That’s Lucia. She is her name. These are the qualities Lucia embodies as she walks in the world, and this is why I am very happy to announce that Lucia Walker will be our guest teacher in Kalamata, Greece this October 10-18, 2020.

To show you what I mean about Lucia living up to her name, here are a few of my favorite photos of Lucia, some taken almost 30 years ago, some taken quite recently. Then, I will tell you much of what she has done in her life as the international Alexander teacher that she is.

 

 

 

 

 

 

 

 

Movement is Lucia’s medium. Yet, she is more than a movement teacher. She is a life teacher. Long ago Lucia gave me a book to read entitled, A Life of One’s Own, by Marion Milner. It was one woman’s exploration as to how to live a satisfying life. Marion turns toward her everyday life for answers, discerning ways of being, ways of seeing, and ways of moving that bring joy into life. This is Lucia’s larger vision of the work, which Alexander begun.

Some details: Lucia qualified as an Alexander teacher in 1987, after 3 years of training with her parents, Dick and Elisabeth Walker, in Oxford, England, and spent many years assisting in her parent’s training program. Currently, Lucia teaches in South Africa, England, France, Germany, the USA, Argentina, and Japan.

A fascination in the relationship between vision and movement led to Lucia becoming part of ALTEVI, (ALexander TEchnique and VIsion.) Communication being essential to good teaching, Lucia has trained in Non-Violent Communication. She has been part of the Contact Improvisation community for 28 years. Since 2015, Lucia and Sharyn West have been co-directing Alexander Learning and Teaching Programs in Durban and Johannesburg.

It’s an honor and a pleasure for us to have Lucia join our faculty for our international gathering in Greece., October 10-18, 2020. If you have never studied with Lucia, here is a great opportunity to do so, along with all the directors of training at the Alexander Alliance International.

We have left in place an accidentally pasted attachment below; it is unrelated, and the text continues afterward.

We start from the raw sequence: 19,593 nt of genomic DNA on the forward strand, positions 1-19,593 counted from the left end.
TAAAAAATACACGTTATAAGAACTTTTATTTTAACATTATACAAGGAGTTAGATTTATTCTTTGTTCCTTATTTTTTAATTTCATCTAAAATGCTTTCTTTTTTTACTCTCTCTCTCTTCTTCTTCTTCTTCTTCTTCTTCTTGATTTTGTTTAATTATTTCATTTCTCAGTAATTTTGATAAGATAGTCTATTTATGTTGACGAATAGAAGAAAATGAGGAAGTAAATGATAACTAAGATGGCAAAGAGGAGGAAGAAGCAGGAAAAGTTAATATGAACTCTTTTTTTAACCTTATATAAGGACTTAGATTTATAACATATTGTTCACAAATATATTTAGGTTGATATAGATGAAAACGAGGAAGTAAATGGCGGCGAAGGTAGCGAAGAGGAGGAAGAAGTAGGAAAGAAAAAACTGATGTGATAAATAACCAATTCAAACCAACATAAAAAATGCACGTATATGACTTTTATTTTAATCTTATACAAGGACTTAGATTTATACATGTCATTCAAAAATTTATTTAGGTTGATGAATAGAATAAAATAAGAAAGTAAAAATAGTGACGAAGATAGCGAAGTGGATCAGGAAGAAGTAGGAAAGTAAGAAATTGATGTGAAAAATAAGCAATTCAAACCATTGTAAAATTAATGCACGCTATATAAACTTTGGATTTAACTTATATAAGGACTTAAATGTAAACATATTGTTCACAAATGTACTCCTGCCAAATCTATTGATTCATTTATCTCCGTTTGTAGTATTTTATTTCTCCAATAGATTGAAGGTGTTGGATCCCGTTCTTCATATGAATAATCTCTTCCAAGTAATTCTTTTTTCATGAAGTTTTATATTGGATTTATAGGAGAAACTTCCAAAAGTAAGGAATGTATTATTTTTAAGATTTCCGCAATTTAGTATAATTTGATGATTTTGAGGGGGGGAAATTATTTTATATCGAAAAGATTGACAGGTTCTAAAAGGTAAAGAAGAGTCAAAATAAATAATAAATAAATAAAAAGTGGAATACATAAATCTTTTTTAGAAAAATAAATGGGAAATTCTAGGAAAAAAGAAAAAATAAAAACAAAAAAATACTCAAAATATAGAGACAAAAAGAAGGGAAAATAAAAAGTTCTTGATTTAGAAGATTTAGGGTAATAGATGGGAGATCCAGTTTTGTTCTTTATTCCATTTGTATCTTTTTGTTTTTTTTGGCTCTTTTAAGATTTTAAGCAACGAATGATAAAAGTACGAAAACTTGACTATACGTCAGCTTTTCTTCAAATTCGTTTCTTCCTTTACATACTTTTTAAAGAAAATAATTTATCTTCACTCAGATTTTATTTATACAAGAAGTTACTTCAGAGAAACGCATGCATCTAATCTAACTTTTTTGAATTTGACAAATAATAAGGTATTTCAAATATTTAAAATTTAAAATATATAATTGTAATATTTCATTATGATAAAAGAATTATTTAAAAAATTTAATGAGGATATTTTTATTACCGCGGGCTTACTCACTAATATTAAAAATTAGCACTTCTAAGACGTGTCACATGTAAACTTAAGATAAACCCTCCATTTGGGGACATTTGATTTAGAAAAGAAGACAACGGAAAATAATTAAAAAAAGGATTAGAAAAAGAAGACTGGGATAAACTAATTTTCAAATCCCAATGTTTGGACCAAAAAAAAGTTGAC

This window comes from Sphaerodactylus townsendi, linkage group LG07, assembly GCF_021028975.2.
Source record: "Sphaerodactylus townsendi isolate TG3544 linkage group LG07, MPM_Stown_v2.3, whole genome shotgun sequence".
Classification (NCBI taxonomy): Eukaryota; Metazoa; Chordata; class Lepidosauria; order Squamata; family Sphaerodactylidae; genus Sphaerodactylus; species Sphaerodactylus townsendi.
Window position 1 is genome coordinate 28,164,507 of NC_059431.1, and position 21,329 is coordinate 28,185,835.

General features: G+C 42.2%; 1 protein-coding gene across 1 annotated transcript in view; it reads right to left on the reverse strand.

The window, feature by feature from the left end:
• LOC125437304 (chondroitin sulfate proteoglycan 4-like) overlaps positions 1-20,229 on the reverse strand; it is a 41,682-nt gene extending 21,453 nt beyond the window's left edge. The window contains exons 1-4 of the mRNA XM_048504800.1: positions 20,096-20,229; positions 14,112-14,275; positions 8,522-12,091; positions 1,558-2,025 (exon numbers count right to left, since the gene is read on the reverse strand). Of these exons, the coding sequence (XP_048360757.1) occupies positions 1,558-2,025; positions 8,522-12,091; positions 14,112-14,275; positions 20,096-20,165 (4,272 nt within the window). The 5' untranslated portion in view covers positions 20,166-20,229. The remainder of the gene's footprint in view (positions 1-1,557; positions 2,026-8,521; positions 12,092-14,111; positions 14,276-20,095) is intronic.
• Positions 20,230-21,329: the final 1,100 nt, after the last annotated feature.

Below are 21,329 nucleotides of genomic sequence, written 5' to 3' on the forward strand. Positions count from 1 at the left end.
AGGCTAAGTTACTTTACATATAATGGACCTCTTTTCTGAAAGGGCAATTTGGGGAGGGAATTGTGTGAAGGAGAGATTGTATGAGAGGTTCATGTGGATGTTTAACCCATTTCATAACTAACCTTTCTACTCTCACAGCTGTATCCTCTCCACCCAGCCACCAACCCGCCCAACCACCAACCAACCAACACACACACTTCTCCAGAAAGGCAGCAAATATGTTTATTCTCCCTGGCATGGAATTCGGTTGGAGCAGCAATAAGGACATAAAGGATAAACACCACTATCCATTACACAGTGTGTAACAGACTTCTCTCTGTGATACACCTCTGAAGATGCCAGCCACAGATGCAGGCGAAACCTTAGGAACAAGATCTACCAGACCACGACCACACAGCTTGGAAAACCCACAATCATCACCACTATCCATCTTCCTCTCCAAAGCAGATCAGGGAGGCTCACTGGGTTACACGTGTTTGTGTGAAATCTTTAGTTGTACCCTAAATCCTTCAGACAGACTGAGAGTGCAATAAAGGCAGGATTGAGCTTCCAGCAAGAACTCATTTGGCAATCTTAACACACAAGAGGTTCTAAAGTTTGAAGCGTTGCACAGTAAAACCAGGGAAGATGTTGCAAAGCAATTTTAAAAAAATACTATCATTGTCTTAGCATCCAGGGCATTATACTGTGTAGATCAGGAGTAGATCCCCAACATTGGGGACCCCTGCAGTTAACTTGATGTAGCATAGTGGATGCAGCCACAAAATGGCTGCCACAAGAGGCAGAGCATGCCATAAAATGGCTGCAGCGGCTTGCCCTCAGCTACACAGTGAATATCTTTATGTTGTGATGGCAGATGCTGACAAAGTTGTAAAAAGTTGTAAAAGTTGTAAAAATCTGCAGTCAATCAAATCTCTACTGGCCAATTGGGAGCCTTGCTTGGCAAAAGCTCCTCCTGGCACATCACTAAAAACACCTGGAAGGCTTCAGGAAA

Very Early Bird Discount available until January 25, 2020.

https://www.alexanderalliance.org/greece-2020-join-us

 

40-blue-caves-on-zakynthos-island-3096

 

Mit Händen Lehren/Von Herzen Lernen

Leserstimmen

Dieses Buch war lange überfällig – das einzige AT Buch, das mir begegnet ist, in dem das Potenzial an menschlichem Reichtum, Tiefgang und Kontakt, welches in unserer Arbeit zu finden ist, voll zum Ausdruck kommt.

Marcus Sly – Alexanderlehrer – West Sussex, UK

Meisterhaft. Diese glänzende, erkenntnisreiche Sammlung von Essays ist eine anmutige und freigiebige Schilderung Fertmans eigener Erfahrungen im Lernen und Lehren der Alexandertechnik. Fertman besitzt die Gabe, die feinen Nuancen und erhebenden Tiefen der Alexander-Praxis herauszuarbeiten. Der Band ist überaus fesselnd und mit bemerkenswerter Verständlichkeit geschrieben, und die große Empathie des Autors gegenüber seinen Schülern ist durchweg zu spüren. Sehr zu empfehlen – eine echte Schatzkiste.